C# 4.0: Thinking about Software Evolution based on Migration as a Service

15. January 2009 10:57 by CarlosLoria in General  //  Tags:   //   Comments (0)

 We were watching with great interest and seriously thinking about the nice videos from Anders Hejlsberg  recently presented at PDC2008, regarding programming languages and particularly covering the future of C# 4.0; (JAOO).  Both talks offer really interesting perspectives that can be useful when thinking ahead about new challenges and opportunities on Software maintenance and particularly automated tools for supporting Software evolution, as it is the case of Software migration, usually.

We realize migration as a fundamental piece in fulfilling maintenance requirements derived from platform/framework evolution (as it will be the case of C# 4.0) beyond legacy migration in a traditional sense (I mean very old languages). That is if we consider shorter cycles of evolution not necessarily critical cases (i.e. those ones pushing to the edge of obsolescence a user application). We mean those new platform features offering better performance, scalability and maintainability chances, for instance. Thus, moving VB6 to VB.Net is a first stage. Moving to "a better" VB.Net a second one. We will return to this statement later on.

We first notice that in his presentation Hejlsberg talked about C# but it is assumable VB.Net will be providing in other flavor similar features and orientation as has been for these languages so far. Another very interesting player on this game is F# which deserves by itself another post; so we leave it aside just for the moment.

The language orientation Hejlsberg describes is one where C# becomes more multi-paradigmatic which essentially means for him covering three general aspects: more dynamic, concurrency and declarative expression power. These three aspects are clearly interrelated to each other in his vision.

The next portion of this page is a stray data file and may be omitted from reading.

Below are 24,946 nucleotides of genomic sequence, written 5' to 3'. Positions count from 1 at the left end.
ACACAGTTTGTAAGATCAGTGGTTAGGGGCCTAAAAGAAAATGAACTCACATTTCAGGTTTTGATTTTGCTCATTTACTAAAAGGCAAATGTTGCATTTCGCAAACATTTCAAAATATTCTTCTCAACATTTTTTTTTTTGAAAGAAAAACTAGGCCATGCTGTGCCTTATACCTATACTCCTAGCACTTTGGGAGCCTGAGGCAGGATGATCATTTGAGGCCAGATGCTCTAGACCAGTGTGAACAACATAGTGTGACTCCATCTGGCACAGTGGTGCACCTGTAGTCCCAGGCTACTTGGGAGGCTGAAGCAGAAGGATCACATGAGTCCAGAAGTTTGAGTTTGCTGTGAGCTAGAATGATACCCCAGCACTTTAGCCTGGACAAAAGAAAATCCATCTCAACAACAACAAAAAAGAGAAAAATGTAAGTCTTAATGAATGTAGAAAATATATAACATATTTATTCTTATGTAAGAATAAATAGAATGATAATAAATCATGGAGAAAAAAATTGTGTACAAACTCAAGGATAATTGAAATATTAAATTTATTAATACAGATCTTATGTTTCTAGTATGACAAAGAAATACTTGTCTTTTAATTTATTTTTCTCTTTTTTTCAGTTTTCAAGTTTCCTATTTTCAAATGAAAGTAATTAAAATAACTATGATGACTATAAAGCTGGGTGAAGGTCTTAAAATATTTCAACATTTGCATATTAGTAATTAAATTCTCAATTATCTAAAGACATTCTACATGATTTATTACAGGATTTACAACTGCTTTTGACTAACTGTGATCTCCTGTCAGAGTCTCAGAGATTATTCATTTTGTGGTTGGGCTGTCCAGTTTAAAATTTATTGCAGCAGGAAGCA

The dynamic (DLR) facet should provide alternatives to compete with the proliferation of scripting languages a wave where strongly static typing is avoided (considered harmful for productivity by someone) even tough such kind of (rebel) languages will be sooner or later turn reasonable and will be offering capability for static types. Otherwise testing and maintenance will be more problematic as they are per se. In addition, the "dynamic" static type (no word playing here) will allow a cleaner interoperability with other .Net languages (scripting specially) and with COM itself, as he explains.

Turning something that looks like a compiler directive into a type might be disputable, we personally think; but independently of the name used the approach sounds very flexible because it is something open and controlled via an interface the programmer can use for his/her own needs. This also complements very well with the "var" declaration giving the impression of being programming in a dynamic language. However, we can imagine potential misuse and abuse of such a feature; hence the VS might play an important role during development.

Avoiding Javascript, using C# instead, is a subtle suggestion we might (over)infer from the message and if accepted we see an interesting space in the Web domain.

The declarative aspect, which takes the form of adopting functional programming (FP) idioms, look for avoiding, explicitly, side effects and mutability providing the compiler with better chances of optimization for parallelism as well as more readability and understanding. In other cases, more intuitive forms of static typing are now possible concerning co- and contra variance, by the way which is an added-value.

Concurrency should help to take advantage of multi-core computing without affecting program intentionality where FP is naturally an option for achieving that (see post1 and post2 )

An exciting challenge/opportunity derived from this vision (which is also valid for C# or VB.Net not necessarily product of a migration) is the ability to offer tools for platform related evolution without changing the language: refactoring for platform adoption, in other words (RPA).

A quite interesting and rich part of the C# 4.0 package is likewise "meta-programming" and the "compiler as a service" orientation. In particular, there will be a much more complete code model for C# available with an API for compiling in C# itself (presumably in F#, too!), as we see from the presentation. In such a case the space for developing tools for RPA should be easier which is an interesting point to analyze, we believe. In terms of how exploit the compiler as a service to produce a "migration as a service" in analogy.